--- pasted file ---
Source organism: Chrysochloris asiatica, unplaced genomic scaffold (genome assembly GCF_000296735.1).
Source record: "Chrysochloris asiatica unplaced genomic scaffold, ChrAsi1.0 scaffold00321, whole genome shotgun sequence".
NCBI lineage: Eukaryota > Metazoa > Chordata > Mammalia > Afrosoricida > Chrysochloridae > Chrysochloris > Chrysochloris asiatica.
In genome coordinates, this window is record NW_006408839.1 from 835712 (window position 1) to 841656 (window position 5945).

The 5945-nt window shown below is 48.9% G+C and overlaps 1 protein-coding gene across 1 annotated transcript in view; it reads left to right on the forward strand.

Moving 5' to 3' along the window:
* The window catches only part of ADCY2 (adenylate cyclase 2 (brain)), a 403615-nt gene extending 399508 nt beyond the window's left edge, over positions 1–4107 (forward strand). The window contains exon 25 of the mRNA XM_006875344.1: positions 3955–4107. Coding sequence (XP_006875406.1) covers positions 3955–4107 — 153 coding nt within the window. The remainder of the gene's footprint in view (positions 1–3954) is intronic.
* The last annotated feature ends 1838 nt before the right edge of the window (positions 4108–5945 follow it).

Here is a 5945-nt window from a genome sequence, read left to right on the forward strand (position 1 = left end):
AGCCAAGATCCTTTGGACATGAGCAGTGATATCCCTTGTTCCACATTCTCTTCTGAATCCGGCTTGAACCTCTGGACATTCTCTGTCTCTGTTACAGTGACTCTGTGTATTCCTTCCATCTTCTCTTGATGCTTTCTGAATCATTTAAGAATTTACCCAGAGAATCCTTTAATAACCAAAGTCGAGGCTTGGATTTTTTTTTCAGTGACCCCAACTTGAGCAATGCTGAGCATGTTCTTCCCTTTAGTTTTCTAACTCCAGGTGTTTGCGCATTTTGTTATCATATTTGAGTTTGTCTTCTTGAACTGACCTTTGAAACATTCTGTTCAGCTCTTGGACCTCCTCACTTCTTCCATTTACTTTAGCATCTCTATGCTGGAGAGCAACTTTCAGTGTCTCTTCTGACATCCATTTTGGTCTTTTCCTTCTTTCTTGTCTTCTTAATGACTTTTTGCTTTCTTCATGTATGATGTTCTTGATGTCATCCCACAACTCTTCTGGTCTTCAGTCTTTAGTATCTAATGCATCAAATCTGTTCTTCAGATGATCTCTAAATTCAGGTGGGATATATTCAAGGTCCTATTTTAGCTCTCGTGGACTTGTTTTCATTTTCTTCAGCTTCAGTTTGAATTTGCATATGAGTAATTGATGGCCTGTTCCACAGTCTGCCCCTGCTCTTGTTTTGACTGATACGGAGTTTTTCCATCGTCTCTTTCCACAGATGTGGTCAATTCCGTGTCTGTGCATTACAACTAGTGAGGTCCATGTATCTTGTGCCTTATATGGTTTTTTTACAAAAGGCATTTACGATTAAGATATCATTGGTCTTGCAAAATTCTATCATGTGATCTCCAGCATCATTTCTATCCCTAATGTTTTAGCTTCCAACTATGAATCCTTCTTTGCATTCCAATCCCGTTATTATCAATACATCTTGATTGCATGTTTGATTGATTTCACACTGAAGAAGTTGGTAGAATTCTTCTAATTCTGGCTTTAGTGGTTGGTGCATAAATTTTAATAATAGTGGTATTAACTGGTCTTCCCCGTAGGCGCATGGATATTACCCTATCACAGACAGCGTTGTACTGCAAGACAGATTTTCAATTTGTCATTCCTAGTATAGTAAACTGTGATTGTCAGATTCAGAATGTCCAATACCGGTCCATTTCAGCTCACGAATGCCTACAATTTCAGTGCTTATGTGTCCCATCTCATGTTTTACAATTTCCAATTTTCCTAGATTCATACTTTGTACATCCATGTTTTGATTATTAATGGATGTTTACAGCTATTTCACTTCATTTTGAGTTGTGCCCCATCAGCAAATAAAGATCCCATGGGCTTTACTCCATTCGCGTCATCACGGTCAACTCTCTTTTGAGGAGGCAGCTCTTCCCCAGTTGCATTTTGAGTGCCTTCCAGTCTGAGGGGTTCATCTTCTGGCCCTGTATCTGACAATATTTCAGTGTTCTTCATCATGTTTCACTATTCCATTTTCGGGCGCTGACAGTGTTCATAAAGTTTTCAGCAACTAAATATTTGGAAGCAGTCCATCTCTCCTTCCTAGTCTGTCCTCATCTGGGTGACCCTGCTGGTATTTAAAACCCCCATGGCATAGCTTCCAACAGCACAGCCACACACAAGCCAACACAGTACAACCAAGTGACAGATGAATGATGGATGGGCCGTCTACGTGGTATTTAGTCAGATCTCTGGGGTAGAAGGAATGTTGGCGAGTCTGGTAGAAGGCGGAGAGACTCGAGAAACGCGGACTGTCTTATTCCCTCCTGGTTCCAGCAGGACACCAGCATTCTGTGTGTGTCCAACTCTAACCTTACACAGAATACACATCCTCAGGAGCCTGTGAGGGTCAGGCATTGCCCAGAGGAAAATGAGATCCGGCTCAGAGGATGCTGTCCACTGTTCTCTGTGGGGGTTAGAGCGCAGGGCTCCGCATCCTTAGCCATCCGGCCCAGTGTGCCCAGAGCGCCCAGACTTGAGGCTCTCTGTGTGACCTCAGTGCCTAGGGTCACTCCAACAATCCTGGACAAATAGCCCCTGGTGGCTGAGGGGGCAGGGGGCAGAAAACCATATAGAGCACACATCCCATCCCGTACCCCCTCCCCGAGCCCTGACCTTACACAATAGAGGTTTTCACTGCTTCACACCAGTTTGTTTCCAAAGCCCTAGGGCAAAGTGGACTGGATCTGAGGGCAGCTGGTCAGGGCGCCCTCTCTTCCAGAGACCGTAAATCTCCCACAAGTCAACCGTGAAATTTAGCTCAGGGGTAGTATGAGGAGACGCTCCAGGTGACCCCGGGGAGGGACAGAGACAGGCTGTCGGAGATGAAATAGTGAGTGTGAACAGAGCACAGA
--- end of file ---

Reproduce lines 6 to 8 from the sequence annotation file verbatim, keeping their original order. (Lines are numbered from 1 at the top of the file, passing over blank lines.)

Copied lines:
Moving 5' to 3' along the window:
* The window catches only part of ADCY2 (adenylate cyclase 2 (brain)), a 403615-nt gene extending 399508 nt beyond the window's left edge, over positions 1–4107 (forward strand). The window contains exon 25 of the mRNA XM_006875344.1: positions 3955–4107. Coding sequence (XP_006875406.1) covers positions 3955–4107 — 153 coding nt within the window. The remainder of the gene's footprint in view (positions 1–3954) is intronic.
* The last annotated feature ends 1838 nt before the right edge of the window (positions 4108–5945 follow it).